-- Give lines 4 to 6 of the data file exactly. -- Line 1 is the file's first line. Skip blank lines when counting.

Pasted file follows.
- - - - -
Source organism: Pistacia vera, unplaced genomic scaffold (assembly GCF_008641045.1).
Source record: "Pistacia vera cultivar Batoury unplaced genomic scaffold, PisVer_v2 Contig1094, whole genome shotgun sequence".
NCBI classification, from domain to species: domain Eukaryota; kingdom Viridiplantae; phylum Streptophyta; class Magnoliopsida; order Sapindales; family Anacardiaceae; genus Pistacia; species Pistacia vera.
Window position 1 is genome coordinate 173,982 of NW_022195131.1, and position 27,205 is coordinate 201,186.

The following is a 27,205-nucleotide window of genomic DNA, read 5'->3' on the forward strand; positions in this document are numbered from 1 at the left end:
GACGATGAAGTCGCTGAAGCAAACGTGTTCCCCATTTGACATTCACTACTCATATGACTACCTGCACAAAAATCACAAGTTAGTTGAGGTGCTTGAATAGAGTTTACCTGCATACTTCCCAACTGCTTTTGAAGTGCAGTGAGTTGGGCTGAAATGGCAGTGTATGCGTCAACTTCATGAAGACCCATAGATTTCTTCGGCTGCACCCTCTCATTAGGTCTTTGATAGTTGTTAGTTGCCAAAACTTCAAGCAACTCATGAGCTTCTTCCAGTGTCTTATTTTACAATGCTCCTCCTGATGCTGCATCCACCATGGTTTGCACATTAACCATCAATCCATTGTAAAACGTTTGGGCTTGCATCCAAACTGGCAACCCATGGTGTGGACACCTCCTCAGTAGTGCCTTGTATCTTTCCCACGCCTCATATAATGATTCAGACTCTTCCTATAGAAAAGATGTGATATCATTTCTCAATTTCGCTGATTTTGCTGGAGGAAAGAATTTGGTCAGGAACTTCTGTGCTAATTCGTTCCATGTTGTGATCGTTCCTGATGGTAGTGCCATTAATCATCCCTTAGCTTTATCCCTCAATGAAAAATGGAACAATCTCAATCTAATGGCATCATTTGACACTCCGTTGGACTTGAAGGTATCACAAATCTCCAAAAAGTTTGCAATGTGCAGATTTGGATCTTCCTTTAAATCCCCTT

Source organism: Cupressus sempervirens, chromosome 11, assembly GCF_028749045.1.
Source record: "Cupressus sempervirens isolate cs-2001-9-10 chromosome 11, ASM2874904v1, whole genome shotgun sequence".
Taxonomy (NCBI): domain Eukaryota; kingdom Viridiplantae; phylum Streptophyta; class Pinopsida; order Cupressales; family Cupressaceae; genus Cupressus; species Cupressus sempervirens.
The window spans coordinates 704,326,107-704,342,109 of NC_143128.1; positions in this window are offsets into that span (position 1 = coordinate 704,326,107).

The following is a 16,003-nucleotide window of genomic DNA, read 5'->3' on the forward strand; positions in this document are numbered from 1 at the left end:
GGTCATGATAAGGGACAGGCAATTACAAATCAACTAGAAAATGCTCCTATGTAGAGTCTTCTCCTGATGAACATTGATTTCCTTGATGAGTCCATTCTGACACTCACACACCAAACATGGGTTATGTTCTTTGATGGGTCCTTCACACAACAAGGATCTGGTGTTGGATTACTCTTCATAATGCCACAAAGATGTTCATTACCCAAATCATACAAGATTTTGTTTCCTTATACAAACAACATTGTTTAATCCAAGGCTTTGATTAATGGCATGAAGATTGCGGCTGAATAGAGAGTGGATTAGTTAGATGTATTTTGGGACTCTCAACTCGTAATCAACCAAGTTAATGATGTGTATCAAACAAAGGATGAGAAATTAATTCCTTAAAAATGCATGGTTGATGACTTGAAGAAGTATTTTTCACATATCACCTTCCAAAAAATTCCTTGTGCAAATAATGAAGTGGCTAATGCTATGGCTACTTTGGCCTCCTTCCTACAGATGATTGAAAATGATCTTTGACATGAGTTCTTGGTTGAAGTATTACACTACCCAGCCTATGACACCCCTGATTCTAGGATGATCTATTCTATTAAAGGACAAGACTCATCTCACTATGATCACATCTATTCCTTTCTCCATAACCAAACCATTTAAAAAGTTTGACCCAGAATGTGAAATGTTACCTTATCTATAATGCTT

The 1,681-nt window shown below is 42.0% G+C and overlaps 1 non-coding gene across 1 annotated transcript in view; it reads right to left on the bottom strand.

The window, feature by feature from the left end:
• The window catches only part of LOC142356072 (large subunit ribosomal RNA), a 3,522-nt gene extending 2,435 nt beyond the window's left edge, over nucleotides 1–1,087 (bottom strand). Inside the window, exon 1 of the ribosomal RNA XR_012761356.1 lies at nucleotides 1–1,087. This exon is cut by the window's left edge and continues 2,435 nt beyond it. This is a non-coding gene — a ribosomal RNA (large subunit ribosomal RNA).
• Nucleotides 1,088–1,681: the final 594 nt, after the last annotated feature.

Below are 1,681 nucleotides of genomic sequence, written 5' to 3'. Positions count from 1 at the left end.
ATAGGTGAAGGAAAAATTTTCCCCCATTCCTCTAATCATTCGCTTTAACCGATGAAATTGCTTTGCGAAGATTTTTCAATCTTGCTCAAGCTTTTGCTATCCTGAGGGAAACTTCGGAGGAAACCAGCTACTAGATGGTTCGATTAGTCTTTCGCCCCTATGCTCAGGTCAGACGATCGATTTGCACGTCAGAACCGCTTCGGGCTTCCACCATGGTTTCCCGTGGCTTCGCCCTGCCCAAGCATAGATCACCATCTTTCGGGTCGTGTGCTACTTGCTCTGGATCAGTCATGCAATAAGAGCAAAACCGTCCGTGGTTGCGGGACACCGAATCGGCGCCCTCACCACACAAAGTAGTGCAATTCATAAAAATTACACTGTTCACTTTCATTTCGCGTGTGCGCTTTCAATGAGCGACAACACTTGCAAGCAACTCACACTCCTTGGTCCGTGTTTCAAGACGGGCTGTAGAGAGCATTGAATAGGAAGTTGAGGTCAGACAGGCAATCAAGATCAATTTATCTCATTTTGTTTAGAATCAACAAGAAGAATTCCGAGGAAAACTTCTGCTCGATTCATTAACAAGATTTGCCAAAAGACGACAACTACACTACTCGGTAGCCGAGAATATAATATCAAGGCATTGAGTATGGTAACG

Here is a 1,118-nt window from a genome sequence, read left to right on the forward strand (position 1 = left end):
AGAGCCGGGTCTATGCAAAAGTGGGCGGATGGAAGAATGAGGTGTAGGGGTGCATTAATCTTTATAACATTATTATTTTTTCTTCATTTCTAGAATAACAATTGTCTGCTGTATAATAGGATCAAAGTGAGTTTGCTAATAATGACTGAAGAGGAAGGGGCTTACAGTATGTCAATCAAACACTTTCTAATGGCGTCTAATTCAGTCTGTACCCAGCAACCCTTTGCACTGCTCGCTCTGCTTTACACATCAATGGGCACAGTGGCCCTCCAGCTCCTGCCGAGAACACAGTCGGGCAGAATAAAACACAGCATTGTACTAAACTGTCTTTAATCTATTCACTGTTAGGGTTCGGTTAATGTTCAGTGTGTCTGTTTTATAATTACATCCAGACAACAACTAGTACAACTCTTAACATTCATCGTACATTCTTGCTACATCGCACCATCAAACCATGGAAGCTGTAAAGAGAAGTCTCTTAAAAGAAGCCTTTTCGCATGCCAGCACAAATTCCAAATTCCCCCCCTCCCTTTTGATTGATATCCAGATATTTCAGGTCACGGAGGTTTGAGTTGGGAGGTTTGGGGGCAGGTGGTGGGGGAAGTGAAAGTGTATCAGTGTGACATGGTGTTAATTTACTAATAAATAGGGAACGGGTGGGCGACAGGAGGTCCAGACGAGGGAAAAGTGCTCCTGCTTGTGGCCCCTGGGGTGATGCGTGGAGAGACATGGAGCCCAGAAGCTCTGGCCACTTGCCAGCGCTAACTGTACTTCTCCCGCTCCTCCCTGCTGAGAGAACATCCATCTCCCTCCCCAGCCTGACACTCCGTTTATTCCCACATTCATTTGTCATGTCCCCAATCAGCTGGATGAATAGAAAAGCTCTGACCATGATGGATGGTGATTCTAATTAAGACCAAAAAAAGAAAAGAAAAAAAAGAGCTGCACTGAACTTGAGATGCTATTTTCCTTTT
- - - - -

Window position 1 is genome coordinate 173,982 of NW_022195131.1, and position 27,205 is coordinate 201,186.

The following is a 27,205-nucleotide window of genomic DNA, read 5'->3' on the forward strand; positions in this document are numbered from 1 at the left end:
GACGATGAAGTCGCTGAAGCAAACGTGTTCCCCATTTGACATTCACTACTCATATGACTACCTGCACAAAAATCACAAGTTAGTTGAGGTGCTTGAATAGAGTTTACCTGCATACTTCCCAACTGCTTTTGAAGTGCAGTGAGTTGGGCTGAAATGGCAGTGTATGCGTCAACTTCATGAAGACCCATAGATTTCTTCGGCTGCACCCTCTCATTAGGTCTTTGATAGTTGTTAGTTGCCAAAACTTCAAGCAACTCATGAGCTTCTTCCAGTGTCTTATTTTACAATGCTCCTCCTGATGCTGCATCCACCATGGTTTGCACATTAACCATCAATCCATTGTAAAACGTTTGGGCTTGCATCCAAACTGGCAACCCATGGTGTGGACACCTCCTCAGTAGTGCCTTGTATCTTTCCCACGCCTCATATAATGATTCAGACTCTTCCTATAGAAAAGATGTGATATCATTTCTCAATTTCGCTGATTTTGCTGGAGGAAAGAATTTGGTCAGGAACTTCTGTGCTAATTCGTTCCATGTTGTGATCGTTCCTGATGGTAGTGCCATTAATCATCCCTTAGCTTTATCCCTCAATGAAAAATGGAACAATCTCAATCTAATGGCATCATTTGACACTCCGTTGGACTTGAAGGTATCACAAATCTCCAAAAAGTTTGCAATGTGCAGATTTGGATCTTCCTTTAAATCCCCTT